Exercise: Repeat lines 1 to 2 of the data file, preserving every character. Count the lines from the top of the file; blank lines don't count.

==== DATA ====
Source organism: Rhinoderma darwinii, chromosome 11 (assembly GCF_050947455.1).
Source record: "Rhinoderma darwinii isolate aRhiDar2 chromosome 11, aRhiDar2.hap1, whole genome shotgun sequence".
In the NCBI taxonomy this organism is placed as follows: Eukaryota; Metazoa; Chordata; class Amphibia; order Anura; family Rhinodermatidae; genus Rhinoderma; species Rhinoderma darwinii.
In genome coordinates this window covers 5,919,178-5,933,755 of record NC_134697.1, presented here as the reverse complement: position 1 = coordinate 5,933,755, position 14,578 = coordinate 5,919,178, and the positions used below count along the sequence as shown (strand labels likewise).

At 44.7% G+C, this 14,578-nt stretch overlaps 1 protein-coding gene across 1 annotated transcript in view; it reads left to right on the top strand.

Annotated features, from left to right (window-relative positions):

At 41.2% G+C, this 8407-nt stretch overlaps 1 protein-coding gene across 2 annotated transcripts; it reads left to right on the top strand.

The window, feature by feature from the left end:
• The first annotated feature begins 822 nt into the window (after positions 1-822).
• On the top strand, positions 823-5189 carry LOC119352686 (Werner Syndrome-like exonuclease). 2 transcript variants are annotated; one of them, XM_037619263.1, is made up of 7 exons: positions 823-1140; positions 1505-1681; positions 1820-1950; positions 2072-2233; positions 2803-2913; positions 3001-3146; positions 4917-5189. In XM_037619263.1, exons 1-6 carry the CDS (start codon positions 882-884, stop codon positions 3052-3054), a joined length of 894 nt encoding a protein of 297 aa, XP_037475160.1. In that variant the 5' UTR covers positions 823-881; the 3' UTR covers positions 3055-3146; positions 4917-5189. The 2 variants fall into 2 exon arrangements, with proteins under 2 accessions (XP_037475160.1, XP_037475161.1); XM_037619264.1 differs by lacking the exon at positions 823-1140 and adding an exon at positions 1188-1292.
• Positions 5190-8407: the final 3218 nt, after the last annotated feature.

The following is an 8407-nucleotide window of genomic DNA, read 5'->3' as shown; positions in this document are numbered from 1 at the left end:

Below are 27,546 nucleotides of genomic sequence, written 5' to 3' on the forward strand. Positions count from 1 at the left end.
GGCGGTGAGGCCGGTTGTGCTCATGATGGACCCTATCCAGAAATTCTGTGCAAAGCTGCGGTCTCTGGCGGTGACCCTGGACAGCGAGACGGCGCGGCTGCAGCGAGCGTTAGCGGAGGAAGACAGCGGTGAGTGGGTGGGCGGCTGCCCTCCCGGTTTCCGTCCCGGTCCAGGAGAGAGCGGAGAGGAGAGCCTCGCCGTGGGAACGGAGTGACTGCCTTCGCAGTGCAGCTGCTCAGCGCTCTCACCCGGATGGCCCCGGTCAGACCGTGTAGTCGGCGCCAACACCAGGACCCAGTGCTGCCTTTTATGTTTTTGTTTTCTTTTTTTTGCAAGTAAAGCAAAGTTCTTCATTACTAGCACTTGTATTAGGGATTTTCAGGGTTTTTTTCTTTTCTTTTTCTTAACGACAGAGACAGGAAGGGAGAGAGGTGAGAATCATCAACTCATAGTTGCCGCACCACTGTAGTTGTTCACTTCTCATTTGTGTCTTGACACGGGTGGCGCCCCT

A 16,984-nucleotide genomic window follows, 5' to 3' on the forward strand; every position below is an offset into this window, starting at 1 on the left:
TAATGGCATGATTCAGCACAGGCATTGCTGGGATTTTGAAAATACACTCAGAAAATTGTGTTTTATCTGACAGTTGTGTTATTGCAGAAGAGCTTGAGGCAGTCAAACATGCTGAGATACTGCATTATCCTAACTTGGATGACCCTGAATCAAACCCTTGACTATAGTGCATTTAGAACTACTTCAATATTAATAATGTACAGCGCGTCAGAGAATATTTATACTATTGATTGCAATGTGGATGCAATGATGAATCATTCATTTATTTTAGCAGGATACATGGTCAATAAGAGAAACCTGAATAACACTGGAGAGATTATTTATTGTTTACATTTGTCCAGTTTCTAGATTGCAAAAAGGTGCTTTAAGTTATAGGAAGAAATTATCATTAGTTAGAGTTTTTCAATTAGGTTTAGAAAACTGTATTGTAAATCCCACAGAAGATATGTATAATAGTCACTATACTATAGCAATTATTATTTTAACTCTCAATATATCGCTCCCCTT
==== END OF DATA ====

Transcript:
Source organism: Rhinoderma darwinii, chromosome 11 (assembly GCF_050947455.1).
Source record: "Rhinoderma darwinii isolate aRhiDar2 chromosome 11, aRhiDar2.hap1, whole genome shotgun sequence".